At times, people gain the best insight by learning of someone else’s challenges. Meanwhile, just about everyone admits that divorce represents a difficult time. Just how bad it often depends on the parties and their individual circumstances. So, what happens when things just get ugly, leading up to divorce?
Truth be told, it’s not that uncommon an occurrence. More than one psychologist opines on the remarkable correspondence between love and hate. No doubt, the transition between overwhelming endearment to sabotage represents a confusing phenomenon.
Too often, the level of malcontent between married couples rises to issues with domestic violence. This results in even further problems, including the prospect of restraining orders. In some cases, it goes as far as criminal convictions. And, yes, the threat of incarceration.
A recent New Jersey case focused on the naming of a baby conceived before the parties divorced. However, the exchanges between the husband and wife really demonstrate just how ugly things can get. It may even add to your perspective concerning your individual situation.
Things Got Ugly in this Divorce
The New Jersey Appellate Division decided R.B. v. A.B. on May 20, 2019. Like many appeals cases stemming from family matters, the court used initials to represent the names of the parties. This is done to protect their confidentiality.
Notably, the Appellate Division also withheld publication of this matter. This is because it does not represent new law and is not binding on anyone other than R.B. and A.B.
In this matter, A.B. is the wife and mother, who separated from R.B. on July 7, 2017. As you can see from the caption of the case, she is also the defendant. At the time of the separation, A.B. was in the fourth month of her pregnancy, which was coincidentally days after the couple’s four-month wedding anniversary.
The parties separated after allegations concerning domestic violence. According to R.B., he noticed the defendant’s car parked at a Rite Aid. Although the plaintiff wasn’t in the car, her four-year-old son (from a prior relationship) was inside. It was the Fourth of July and temperatures soared to ninety degrees.
R.B. decided to go in the store and retrieve the car keys from his wife. He then remotely started the vehicle’s air conditioning. The case history appears unclear as to what happened next. However, A.B. seemed upset once the parties reached home. She demanded her medication and a divorce.
Apparently. A.B. was more than a little disturbed. R.B. reported that she returned to her car and tried to run him over. Subsequently, she sped away. When A.B. returned to the house, she became aggressive. She threw things around and destroyed them. Some were even made of glass.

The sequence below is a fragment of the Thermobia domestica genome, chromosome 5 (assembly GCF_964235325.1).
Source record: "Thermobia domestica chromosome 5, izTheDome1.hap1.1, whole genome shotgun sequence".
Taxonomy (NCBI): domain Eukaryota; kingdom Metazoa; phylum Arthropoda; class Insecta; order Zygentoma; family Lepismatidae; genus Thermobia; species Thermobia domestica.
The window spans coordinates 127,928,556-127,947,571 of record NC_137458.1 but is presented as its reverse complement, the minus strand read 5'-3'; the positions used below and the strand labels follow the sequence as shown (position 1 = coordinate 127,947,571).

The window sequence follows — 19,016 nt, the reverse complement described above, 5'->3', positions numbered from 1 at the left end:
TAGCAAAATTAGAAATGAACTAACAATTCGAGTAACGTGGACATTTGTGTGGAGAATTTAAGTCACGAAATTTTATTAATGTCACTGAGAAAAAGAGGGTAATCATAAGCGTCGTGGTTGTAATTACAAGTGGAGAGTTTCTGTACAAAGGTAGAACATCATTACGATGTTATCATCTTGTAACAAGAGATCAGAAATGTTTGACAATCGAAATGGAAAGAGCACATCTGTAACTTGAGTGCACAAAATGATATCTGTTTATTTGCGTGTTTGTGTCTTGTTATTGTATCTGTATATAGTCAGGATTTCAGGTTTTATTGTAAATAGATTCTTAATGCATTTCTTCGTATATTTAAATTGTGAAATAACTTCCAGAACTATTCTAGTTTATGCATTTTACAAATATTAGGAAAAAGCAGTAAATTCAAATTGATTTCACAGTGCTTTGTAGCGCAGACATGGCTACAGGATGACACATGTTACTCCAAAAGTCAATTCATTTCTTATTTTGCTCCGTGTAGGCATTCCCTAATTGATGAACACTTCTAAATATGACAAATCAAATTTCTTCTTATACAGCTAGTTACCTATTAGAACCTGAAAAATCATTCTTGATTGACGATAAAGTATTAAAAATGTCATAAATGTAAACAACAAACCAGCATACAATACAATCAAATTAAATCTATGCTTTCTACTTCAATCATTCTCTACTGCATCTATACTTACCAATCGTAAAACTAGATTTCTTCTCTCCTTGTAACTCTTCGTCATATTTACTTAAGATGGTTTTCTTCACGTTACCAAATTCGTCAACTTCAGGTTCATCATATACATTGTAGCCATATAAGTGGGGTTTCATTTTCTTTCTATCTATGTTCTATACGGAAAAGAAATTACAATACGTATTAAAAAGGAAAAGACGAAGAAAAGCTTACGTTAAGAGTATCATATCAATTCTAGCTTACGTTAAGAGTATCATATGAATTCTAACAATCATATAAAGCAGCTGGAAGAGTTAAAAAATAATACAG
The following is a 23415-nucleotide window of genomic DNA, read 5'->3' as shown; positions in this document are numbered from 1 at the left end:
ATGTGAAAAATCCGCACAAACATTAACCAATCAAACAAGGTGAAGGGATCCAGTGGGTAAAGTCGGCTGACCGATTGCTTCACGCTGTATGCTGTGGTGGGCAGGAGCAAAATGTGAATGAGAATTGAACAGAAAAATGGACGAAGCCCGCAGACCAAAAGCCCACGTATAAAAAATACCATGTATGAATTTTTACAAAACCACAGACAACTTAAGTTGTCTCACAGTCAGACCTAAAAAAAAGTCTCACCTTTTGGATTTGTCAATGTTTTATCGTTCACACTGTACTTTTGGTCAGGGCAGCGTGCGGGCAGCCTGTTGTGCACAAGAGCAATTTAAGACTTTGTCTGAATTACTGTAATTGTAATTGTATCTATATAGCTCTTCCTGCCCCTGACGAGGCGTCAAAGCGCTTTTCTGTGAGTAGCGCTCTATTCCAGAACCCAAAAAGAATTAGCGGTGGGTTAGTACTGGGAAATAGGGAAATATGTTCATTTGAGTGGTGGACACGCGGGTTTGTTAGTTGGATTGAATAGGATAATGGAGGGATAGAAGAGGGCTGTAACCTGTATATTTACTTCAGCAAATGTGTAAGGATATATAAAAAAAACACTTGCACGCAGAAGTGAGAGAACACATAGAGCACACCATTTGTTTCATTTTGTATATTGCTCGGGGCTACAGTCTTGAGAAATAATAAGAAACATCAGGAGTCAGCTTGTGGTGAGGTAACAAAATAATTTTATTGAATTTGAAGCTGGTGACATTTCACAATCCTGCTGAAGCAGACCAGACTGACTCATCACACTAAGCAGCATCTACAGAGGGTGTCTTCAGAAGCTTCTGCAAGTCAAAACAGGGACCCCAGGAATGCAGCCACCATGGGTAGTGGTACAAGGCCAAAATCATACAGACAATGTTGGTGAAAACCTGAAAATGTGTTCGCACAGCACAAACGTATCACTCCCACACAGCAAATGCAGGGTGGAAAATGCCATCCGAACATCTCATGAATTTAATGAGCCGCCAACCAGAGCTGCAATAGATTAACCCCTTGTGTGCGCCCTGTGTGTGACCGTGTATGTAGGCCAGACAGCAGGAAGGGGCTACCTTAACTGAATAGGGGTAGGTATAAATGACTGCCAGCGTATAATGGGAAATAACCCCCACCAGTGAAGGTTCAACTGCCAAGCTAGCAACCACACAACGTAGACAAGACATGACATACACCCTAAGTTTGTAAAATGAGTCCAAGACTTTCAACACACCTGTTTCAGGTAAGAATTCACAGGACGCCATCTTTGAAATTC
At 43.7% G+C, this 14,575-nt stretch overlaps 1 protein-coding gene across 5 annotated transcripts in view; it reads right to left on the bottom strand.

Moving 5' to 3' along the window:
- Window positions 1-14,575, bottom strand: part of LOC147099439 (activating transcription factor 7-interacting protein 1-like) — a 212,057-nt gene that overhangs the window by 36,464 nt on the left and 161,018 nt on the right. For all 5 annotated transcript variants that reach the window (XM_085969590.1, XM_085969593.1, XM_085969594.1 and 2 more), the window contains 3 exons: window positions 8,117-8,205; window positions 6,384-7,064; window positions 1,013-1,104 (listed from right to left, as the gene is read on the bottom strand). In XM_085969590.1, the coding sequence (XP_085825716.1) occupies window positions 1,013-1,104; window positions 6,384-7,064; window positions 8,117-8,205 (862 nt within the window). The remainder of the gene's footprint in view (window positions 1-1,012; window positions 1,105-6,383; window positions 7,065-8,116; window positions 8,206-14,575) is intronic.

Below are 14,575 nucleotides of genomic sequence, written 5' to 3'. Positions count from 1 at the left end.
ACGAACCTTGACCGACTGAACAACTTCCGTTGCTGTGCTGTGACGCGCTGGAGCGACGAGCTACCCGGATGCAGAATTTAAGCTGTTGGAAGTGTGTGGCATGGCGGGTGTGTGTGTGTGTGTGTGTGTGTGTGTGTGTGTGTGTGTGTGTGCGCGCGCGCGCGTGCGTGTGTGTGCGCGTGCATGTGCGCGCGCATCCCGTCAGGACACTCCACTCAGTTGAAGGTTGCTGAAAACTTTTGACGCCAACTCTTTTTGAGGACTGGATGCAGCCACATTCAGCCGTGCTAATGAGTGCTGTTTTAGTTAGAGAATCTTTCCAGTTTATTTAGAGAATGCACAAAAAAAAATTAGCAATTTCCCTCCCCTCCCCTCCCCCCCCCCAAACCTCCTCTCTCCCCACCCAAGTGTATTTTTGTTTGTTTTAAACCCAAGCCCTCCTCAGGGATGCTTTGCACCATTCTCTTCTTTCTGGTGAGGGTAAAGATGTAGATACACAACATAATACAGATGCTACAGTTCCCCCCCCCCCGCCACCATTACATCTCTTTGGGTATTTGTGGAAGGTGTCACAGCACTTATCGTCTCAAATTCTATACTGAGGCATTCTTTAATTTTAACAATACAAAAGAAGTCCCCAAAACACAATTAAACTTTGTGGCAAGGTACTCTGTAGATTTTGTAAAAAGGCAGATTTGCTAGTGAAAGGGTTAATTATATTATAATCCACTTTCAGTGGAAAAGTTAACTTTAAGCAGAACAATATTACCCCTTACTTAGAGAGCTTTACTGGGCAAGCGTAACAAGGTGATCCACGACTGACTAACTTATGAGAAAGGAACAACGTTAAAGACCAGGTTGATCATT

Sadly, the incident occurred in front of A.B.’s three minor children from another relationship. R.B. enlisted the assistance of A.B’s nine-year-old to call for the police. A.B. went so far as to claim R.B. pushed her down the stairs. Her son disputed the details of the event.
According to R.B., the situation became worse. The defendant physically assaulted him. He was granted a temporary restraining order and filed for divorce.
In the meantime, A.B. offered a different version of the events. She said R.B. was actually the abusive one. In addition to allegations of physical violence, the defendant claimed her husband sent her a bunch of nasty text messages. Some are too vulgar to recite here.
Ultimately, the plaintiff dismissed his temporary restraining order. Instead, the parties entered into a consent order, which contains thirteen separate items. A few deal with A.B.’s pending pregnancy. One includes the parties’ agreement concerning the name of the unborn child.
Prior to the baby’s birth in December 2017, A.B. and R.B. entered into a parenting plan. It was never dated or signed.
Unborn Child: One of the Issues
One of the issues in this matter involved the unborn child. Although R.B. questioned whether he was the father, a paternity test showed he was. Notwithstanding, the defendant accused A.B. of feigning pregnancy on numerous occasions.
As the saga continued, the two continued to fight. The plaintiff discovered that A. B. spoke poorly of him on social media. In the meantime, R.B. asserted that the defendant really had no interest in their unborn baby.
When A.B. didn’t show up for the birth of the child, A.B. decided to give the baby her surname. This conflicted with the terms of the consent agreement. However, the issue did not come up as the parties continued with the dissolution of their marriage.
Meanwhile, A.B. and R.B. engaged in further disputes. They moved on to issues concerning custody and parenting time. Ultimately, it appeared evident the two had problems with co-parenting.
Although R.B. reminded the court that the consent order required A.B. to give the child his surname, he did so without the best interests of the child analysis.
Once again, the whole matter leading to divorce seemed ugly. And, it didn’t help that a child was center to the action. The child’s name was changed to the father’s surname.
Citing prior case law, the Appellate Division disagreed. After all, R.B. was not present during the birth. The circumstances regarding his failure to attend appeared disputed, as he claimed the mother never informed him of the pending delivery.
In the end, the Appeals Court remanded the case to the lower court. It also asked for the court to appoint a guardian ad litem considering the best interests of the child.